In 1976 when I was a young boy, my dad anounced he was going to be heading to Afghanistan for a few months on a work assignment. He was a mechanical engineer, off on a UN led infrastructure project in Kabul. He may as well have said he was going to the other side of the moon.
Afghanistan? Where in the world was that? This was before the Marxist Revolution, the Soviet War, the Civil War, the Taliban Emirate and Northern Alliance and the recent American involvement and way before the internet where a few clicks later one can be taken anywhere, see anything.
My dad took with him his camera and several rolls of Kodachrome slide film. He was gone for a few months over the winter of 1977. The project he was working on, if memory serves correct, was abruplty ended as the climate ahead of the 1978 revolution made conditions for foreign workers unsafe.
He returned to Toronto and as one did in the day sent off the films for developing. I remember one night where we watched the slides clunk in and out of their carousel and into the projector. This far away world was now being shown to us in our suburban rec room. There were many pictures of toilets, cables and machinery (as one would expect from a working mechanical engineer). And there were many magnificent landscapes (which really did look like the otherside of the moon!).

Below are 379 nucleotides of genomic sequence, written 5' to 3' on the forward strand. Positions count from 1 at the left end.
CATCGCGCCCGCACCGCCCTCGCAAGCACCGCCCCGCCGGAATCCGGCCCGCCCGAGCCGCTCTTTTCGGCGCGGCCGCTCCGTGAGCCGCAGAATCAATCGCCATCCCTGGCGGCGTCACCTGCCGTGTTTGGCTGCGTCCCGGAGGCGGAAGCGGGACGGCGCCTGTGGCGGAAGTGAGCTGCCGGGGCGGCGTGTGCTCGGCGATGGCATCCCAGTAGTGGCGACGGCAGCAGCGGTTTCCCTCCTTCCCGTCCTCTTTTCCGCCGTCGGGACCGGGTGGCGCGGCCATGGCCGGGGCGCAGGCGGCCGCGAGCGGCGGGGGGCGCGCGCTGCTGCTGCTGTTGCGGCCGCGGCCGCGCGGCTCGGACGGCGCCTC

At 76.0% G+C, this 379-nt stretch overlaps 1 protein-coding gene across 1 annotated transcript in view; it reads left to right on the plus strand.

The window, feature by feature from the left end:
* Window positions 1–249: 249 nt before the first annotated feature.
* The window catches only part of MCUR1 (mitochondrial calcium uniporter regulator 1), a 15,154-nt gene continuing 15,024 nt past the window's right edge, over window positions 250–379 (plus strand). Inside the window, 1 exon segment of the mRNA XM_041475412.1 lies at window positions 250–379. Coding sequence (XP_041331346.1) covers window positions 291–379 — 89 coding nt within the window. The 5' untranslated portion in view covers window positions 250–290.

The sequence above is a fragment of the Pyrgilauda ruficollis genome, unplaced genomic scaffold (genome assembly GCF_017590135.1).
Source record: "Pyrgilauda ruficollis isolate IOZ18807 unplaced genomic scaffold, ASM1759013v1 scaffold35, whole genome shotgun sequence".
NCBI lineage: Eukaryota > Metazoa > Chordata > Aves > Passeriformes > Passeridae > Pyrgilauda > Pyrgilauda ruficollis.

And that was that, normal life resumed. I grew up and my parents grew apart. My dad eventually moving to Nova Scotia and my mother to Mississauga. Before you knew it forty years had flown by.
It was about a year ago I asked my dad if he knew where his Afghanistan slides were, with thoughts of digitizing them and revisiting them, he said he wasn't sure but knew he didn't have them. They seemed to have been lost in the shuffle of moving houses etc. He had some, but these the mechanical / professional ones. I asked my mother one day and she had no recollection. It seemed as though these slides were lost forever.
That was until April of this year when I was visiting with my mom. I was looking through some old items she has been saving and there were some vintage Kodak slide boxes. Wow, I thought, could they be! Of 5 boxes, it turned out that there was a box and half of slides from Afghanistan! Of the approximately 80 slides, there were about 15 or so which capture the time and place as seen by my dad on his trip. I have had these scanned and am posting here so he can see them and they can be shared easily. There may be more, memories suggest so, but unless they are in another box or found at a later date, this is it.
I hope you enjoy this small time capsule view of a part of a world so very far away - in time and place.
Photos by: Bruce G. Raymond, 1977
Thank you for viewing.